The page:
Updated: August 24, 2021 8:40:02 am
Wahidullah Besmil, a Master’s student at Career Point University (CPU) in Rajasthan’s Kota, had made plans to visit his home in Afghanistan on August 17. But two days before he was scheduled to go back, Kabul fell to the Taliban, prompting Besmil to cancel his plan.
“I had to cancel my plan at the last minute. Due to network disruptions since the Taliban took over, I haven’t even been able to talk to my family properly,” said Besmil, who hails from Chamkani in Afghanistan.
“Horrors of what the Taliban did 20 years ago have not been forgotten. The bombings they carried out and the trail of destruction over the years are difficult to get over. How can we believe that things will change suddenly?” he added.
Since Kabul fell, Afghan students in Rajasthan have been spending a harrowing time, worried for their families back home.
Fahiz Ghori, another Afghan student at CPU, said that he talked to his family on August 18 for the first time in 10 days. “Nothing feels good. I have been extremely worried in the last few days. News coming in from Afghanistan only makes us more restless.”
Mohammad Adris Danish, who is from Logar Province, said when he talked to his mother, she told him, “We are safe for now but we don’t feel secure.”
Danish added, “A friend of mine sent me a video where the Taliban can be seen killing a government official. This already violates the promises they have been making.”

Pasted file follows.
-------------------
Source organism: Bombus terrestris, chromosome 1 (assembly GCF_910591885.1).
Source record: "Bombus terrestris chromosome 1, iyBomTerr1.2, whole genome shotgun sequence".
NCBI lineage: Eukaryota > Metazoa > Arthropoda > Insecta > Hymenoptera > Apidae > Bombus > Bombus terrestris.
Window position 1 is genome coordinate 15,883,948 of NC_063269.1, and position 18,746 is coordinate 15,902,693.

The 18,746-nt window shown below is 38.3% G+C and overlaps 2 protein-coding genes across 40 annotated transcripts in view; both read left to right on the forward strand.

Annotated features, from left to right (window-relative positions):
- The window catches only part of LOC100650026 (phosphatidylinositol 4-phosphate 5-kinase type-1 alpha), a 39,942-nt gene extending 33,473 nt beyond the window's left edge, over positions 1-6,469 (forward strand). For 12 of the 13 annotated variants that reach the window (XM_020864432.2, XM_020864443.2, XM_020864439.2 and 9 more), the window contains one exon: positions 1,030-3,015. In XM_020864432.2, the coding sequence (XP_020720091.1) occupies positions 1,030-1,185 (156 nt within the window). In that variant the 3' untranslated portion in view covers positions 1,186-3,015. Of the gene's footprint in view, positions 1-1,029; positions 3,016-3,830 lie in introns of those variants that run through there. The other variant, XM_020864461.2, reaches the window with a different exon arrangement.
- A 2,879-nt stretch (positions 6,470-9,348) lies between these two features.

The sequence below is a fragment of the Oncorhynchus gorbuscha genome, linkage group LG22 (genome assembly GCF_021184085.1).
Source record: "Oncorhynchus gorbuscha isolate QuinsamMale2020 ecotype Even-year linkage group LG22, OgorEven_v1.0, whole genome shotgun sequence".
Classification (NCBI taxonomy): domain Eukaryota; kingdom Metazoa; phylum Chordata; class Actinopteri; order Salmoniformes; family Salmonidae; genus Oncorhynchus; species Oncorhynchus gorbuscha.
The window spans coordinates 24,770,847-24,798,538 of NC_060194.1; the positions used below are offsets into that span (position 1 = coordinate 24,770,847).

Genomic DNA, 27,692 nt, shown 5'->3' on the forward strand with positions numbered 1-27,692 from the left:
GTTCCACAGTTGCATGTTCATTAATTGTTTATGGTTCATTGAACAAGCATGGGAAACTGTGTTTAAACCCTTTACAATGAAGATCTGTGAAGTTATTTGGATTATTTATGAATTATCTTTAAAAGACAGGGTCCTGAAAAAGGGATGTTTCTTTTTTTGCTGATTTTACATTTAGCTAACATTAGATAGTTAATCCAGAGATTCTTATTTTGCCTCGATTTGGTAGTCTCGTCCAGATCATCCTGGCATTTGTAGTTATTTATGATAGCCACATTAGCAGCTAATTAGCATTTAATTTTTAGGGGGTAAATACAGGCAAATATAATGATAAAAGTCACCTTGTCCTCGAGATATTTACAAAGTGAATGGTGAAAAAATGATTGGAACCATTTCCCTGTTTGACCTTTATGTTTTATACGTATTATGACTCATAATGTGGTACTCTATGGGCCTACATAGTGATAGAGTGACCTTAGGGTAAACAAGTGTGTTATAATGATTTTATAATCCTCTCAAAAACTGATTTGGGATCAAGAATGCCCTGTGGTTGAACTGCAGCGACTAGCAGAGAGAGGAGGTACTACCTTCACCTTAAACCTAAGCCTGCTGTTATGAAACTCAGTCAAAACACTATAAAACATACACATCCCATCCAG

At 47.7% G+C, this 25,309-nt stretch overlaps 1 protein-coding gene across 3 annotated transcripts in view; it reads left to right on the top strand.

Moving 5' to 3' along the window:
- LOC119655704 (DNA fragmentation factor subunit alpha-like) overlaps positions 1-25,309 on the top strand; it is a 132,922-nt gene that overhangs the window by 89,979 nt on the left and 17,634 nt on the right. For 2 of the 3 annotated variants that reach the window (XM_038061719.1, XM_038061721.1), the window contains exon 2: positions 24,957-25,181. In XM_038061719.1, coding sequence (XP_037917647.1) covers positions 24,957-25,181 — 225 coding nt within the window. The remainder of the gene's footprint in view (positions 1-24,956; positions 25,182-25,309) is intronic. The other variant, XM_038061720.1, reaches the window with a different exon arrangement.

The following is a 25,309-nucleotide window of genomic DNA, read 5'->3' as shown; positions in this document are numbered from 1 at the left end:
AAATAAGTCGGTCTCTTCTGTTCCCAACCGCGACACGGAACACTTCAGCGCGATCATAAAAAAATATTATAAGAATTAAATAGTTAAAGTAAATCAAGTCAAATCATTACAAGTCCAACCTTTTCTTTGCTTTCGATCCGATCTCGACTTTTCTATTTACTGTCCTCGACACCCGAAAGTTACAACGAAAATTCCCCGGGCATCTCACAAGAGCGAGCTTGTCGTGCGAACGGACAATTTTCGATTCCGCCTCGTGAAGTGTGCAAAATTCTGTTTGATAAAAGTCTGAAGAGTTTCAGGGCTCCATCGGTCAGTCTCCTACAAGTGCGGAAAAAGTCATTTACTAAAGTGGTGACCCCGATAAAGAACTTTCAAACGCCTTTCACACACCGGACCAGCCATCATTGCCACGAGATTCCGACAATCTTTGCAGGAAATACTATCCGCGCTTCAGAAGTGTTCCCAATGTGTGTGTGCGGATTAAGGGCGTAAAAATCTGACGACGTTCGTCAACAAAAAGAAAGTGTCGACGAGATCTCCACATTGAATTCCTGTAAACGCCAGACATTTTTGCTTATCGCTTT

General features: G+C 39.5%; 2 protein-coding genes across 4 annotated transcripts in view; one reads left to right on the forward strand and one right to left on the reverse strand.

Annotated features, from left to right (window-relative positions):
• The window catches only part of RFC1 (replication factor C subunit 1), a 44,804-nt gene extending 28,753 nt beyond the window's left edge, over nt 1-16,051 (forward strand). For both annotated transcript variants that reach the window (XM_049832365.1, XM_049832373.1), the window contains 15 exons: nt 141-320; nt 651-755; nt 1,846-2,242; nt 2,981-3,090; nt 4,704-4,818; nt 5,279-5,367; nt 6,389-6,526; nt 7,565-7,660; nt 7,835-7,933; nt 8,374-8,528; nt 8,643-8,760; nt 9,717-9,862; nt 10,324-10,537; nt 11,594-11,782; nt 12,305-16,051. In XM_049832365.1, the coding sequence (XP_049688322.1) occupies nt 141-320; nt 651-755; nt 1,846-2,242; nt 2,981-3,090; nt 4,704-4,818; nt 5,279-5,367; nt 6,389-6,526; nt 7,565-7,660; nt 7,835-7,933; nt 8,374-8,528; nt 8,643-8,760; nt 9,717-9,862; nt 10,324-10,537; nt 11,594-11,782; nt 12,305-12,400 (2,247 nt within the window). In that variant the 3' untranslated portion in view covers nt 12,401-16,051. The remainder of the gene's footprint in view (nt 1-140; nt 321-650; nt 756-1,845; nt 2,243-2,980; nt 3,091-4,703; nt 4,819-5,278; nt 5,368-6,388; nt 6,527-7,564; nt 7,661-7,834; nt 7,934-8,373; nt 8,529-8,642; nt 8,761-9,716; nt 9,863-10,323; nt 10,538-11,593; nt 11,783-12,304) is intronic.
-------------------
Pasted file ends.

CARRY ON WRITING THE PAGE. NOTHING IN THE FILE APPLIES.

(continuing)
Two days after taking over, Taliban spokesperson Zabihullah Mujahid, in a press conference, said that things would not be the same as they were 20 years ago.
In the group’s first ever press conference, the Taliban also promised to uphold women’s rights, media freedom, and grant ‘amnesty’ to government officials.
But for all those who had witnessed or heard stories of the oppressions carried out under the Taliban regime in the late 90s, such words ring like hollow promises.
“The Taliban have been saying they would follow the Sharia law. But they actually make their own rules. They are saying they have sent from what they were 20 years ago but they are still killing people,” Ghori said.
Iqbal Umary, a student at CPU who hails from Kabul, said, “In Afghanistan, there is a great deal of reluctance among people now to step out of their homes. People are scared because they remember what had happened 20 years ago, especially when it comes to women’s rights and girls’ education. I have heard the promises that the Taliban have been making but we can’t trust them. The Taliban only know how to use guns. They have no idea about how to run a government.”
Mohammad Yasim, another CPU student from Kabul, said, “They [the Taliban] went to my house asking for me. When they couldn’t find me, they took my brother and put him in jail for two days and didn’t even give him food.”
Yasim, who used to work with the Afghan government in the human resources department since August 2019, further said that the Taliban have even seized his bank accounts. “It has been five days since I have been able to access my bank account at home.”
The primary concern now, most of these students said, is to make arrangements for their families to safely leave Afghanistan.
“We are looking for a chance to get my family out. We know for a fact that 90 per cent of Afghans are trying the same thing now. We fear that with Taliban in power, Afghanistan will become a breeding ground for terrorism. The Taliban do not care for the future of the country. They will only work for their own benefits,” Danish said.
Yasmin said it is difficult to have hope for Afghanistan at the moment. “But we can’t afford to go through the same thing that had happened 20 years ago.”
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